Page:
06 Sep All about bowels…
There is nothing like doing a good poo! Unfortunately nothing causes more misery in people’s lives than bowel problems. This may include constipation, difficulty emptying the bowels, poor control of gas and stool, rectal prolapse, haemorrhoids or pain from anal fissures.
Bowel problems are very common. At least 10% of men and women will report long term problems. Unfortunately many people are embarrassed to talk about this, even with their nearest and dearest. This stops them getting the advice and help that they need.
There are 3 key elements to doing a good comfortable poo.
Firstly, it is important to sit in the correct position.
- Raise feet (knees higher than hips)
- Lean forward with forearms resting on knees
- Try to ‘let go’ of all muscles
- Gently bulge the tummy muscles and push down gently
- Breathe slowly and gently through the mouth
- Don’t strain!!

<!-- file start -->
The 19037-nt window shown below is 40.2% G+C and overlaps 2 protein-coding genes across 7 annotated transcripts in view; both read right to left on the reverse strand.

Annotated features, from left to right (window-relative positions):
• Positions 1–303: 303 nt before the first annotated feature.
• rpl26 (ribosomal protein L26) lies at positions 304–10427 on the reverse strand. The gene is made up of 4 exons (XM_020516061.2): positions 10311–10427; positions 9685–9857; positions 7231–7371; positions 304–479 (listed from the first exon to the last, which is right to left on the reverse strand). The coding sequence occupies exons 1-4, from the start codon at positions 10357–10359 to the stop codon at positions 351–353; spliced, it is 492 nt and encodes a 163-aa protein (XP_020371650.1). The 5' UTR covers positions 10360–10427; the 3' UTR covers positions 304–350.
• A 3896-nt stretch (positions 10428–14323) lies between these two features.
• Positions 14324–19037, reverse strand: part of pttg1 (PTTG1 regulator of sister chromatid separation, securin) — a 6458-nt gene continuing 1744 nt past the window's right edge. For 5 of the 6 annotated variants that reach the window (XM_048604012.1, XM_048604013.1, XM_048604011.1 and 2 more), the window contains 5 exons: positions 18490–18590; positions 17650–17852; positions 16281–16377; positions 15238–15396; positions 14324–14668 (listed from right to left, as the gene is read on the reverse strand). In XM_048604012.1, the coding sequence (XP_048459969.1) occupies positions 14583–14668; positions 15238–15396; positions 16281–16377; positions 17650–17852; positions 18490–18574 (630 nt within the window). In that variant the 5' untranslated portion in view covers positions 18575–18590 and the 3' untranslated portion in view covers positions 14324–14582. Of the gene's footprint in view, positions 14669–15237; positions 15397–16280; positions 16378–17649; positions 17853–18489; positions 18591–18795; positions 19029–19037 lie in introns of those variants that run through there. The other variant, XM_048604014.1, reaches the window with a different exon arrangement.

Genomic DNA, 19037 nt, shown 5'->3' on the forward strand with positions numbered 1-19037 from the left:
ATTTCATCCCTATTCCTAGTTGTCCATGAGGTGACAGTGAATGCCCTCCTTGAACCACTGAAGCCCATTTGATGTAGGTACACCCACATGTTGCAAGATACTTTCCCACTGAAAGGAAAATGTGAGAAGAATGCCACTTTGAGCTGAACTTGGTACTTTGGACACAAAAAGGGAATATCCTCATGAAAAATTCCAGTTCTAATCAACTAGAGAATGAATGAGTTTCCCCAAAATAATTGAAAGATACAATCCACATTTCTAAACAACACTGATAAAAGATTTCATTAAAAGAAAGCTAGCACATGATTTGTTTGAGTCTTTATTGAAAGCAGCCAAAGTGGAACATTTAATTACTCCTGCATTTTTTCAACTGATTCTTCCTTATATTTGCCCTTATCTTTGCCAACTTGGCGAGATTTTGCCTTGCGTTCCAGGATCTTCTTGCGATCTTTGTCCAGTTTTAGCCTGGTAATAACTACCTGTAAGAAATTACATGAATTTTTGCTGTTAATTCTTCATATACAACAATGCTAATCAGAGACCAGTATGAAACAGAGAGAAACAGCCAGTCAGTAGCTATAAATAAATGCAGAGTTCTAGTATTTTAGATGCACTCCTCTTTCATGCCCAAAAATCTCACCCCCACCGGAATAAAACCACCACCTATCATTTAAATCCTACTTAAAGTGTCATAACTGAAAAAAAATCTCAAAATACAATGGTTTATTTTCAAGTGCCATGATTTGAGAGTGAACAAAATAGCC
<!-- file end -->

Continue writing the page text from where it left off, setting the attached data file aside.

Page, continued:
Secondly, it is important to maintain good coordination between the abdominal muscles and the pelvic floor muscles. A lot of people incorrectly pull in their tummy in and push down on their pelvic floor (which will cause unnecessary straining). Instead you should try to gently bulge your abdominal wall. This causes the pelvic floor muscles to open and relax which creates a funnel to allow the poo to pass more comfortably.
Thirdly, aim for the correct stool consistency. That is, your poo should be soft, formed and easy to pass. To achieve this you should:
- Drink plenty of fluids. 1.5-2L per day, should be enough.
- Aim for at least 30 grams of fibre per day.
- Aim for 2 serves of fruit and 5 serves of vegetables each day.
- Try to use wholemeal or wholegrains breads, high fibre cereal, brown rice and whole meal pasta instead of white or refined grains. Legumes/ lentils, nuts and seed are also a good source of fibre.
- Get plenty of exercise. Walking is a great exercise that can help get the bowel moving. Aim for 30 minutes most days.
If you are having ongoing bowel issues a pelvic floor physiotherapy may also help. This is a physiotherapist that has completed postgraduate training on the pelvic floor and can help with bowel and bladder issues.